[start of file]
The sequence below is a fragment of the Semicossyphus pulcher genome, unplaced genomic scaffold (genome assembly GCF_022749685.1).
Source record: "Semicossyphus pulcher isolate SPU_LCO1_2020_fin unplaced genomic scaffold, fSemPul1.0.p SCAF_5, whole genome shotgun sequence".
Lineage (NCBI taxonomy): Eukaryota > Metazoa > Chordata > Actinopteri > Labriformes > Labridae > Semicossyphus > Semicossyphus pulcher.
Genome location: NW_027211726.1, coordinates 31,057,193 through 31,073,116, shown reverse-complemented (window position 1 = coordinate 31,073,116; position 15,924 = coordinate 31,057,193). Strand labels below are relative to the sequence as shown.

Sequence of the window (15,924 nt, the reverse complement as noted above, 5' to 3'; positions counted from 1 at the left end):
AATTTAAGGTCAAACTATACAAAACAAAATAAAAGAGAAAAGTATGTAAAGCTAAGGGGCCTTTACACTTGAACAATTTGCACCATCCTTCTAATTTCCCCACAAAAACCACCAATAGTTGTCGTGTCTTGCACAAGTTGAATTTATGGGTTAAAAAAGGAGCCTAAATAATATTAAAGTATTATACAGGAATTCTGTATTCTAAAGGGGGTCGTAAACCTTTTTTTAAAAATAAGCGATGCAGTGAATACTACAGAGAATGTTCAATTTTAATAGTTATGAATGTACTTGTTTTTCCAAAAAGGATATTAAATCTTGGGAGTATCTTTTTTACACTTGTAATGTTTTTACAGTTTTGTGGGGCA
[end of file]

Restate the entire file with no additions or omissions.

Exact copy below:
The sequence below is a fragment of the Semicossyphus pulcher genome, unplaced genomic scaffold (genome assembly GCF_022749685.1).
Source record: "Semicossyphus pulcher isolate SPU_LCO1_2020_fin unplaced genomic scaffold, fSemPul1.0.p SCAF_5, whole genome shotgun sequence".
Lineage (NCBI taxonomy): Eukaryota > Metazoa > Chordata > Actinopteri > Labriformes > Labridae > Semicossyphus > Semicossyphus pulcher.
Genome location: NW_027211726.1, coordinates 31,057,193 through 31,073,116, shown reverse-complemented (window position 1 = coordinate 31,073,116; position 15,924 = coordinate 31,057,193). Strand labels below are relative to the sequence as shown.

Sequence of the window (15,924 nt, the reverse complement as noted above, 5' to 3'; positions counted from 1 at the left end):
AATTTAAGGTCAAACTATACAAAACAAAATAAAAGAGAAAAGTATGTAAAGCTAAGGGGCCTTTACACTTGAACAATTTGCACCATCCTTCTAATTTCCCCACAAAAACCACCAATAGTTGTCGTGTCTTGCACAAGTTGAATTTATGGGTTAAAAAAGGAGCCTAAATAATATTAAAGTATTATACAGGAATTCTGTATTCTAAAGGGGGTCGTAAACCTTTTTTTAAAAATAAGCGATGCAGTGAATACTACAGAGAATGTTCAATTTTAATAGTTATGAATGTACTTGTTTTTCCAAAAAGGATATTAAATCTTGGGAGTATCTTTTTTACACTTGTAATGTTTTTACAGTTTTGTGGGGCA